Nuclear-Free Future

President Obama’s plan for America to take drastic new steps toward nuclear disarmament has suffered a bit of a delay. But this spring, a year after the president unfolded his vision of a nuclear-free world during a speech in Prague, Obama’s plan will finally come into effect. Within several weeks, the White House will present a new strategy in the so-called Nuclear Posture Review.

According to the New York Times, Obama plans for a large-scale and permanent reduction in arsenals. Thousands of nuclear warheads will have to be dismantled.

Russia also seems to want to participate. Both powers — after years of frustrations on each side by the unilateral policies of Bush and the recalcitrant politics of Putin — have now almost agreed on a new strategic nuclear weapons treaty.

U.S. nuclear weapons in Europe could be involved in this reduction, partly because these nuclear warheads are no longer of great importance and carry mainly a political connotation. The dismantling of the nuclear depots in Germany, Italy, Holland, Belgium and even Turkey is primarily an American affair, which the European partners have little influence over.

Obama’s initiatives can only be applauded. The current concept of nuclear deterrence and balance, which stems from the Cold War era when power blocks opposed each other, has become outdated. The proliferation of nuclear weapons to fickle countries like North Korea and Iran demands a more flexible answer. Therefore, the White House will most likely, despite pressure from the progressive corner of Obama’s Democratic Party, not stick to the promise that the United States will never use nuclear weapons first.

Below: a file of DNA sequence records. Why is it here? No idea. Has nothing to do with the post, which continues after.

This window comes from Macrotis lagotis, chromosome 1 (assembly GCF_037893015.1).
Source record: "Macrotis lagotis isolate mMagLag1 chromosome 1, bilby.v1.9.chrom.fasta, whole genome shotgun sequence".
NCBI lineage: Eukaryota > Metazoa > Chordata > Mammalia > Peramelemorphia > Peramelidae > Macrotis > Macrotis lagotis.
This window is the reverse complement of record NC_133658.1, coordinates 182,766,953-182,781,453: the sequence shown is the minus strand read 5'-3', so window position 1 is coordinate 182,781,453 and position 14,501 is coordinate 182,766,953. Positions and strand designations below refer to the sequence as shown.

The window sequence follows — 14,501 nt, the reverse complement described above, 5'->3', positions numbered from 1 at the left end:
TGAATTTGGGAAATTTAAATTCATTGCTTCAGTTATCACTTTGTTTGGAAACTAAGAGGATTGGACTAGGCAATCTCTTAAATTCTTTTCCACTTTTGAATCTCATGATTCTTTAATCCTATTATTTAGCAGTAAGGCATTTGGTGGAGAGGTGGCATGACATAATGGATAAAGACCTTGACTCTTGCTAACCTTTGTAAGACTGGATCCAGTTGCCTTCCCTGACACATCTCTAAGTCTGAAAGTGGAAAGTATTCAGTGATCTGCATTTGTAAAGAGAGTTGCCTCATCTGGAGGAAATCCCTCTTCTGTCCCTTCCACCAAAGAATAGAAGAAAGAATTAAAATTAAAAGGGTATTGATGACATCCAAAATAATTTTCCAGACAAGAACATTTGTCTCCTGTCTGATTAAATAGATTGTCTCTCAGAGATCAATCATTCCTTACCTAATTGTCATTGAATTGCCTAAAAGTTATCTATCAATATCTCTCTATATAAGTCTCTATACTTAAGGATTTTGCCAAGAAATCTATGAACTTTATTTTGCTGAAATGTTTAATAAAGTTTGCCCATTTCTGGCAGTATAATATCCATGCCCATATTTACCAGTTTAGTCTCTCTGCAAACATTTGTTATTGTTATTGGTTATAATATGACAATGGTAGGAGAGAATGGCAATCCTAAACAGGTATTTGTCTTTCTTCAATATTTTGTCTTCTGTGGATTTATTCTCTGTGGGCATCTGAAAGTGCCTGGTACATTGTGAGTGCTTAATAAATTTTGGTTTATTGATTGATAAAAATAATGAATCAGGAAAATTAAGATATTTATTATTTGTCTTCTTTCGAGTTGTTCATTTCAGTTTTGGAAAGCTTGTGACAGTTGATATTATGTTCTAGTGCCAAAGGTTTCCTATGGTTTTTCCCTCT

The same goes for the defense against biological and chemical weapons systems. Therefore, in the concept that is now in the works, conventional weapons have become more important. Technology has now advanced so far that non-nuclear weapons can be an answer to nuclear arsenals, and certainly also to the chemical and biological weapons of mass destruction.

In Obama’s new strategy, the conventional Prompt Global Strike, which must have as much firepower as the former nuclear first-strike plan, seems to become crucial.

Deterrence remains a key part of the American defense strategy, although it will no longer be solely nuclear. The boundary between the classic nuclear bombs and modern conventional weapons systems is thus diffused. Erasing this line is not without risk. A new conventional weapons race is threatening. But that could also be announced without Obama’s nuclear reduction plan. The cynic would say that the American president is only doing half the work. But doing half the work is preferable to doing no work at all.

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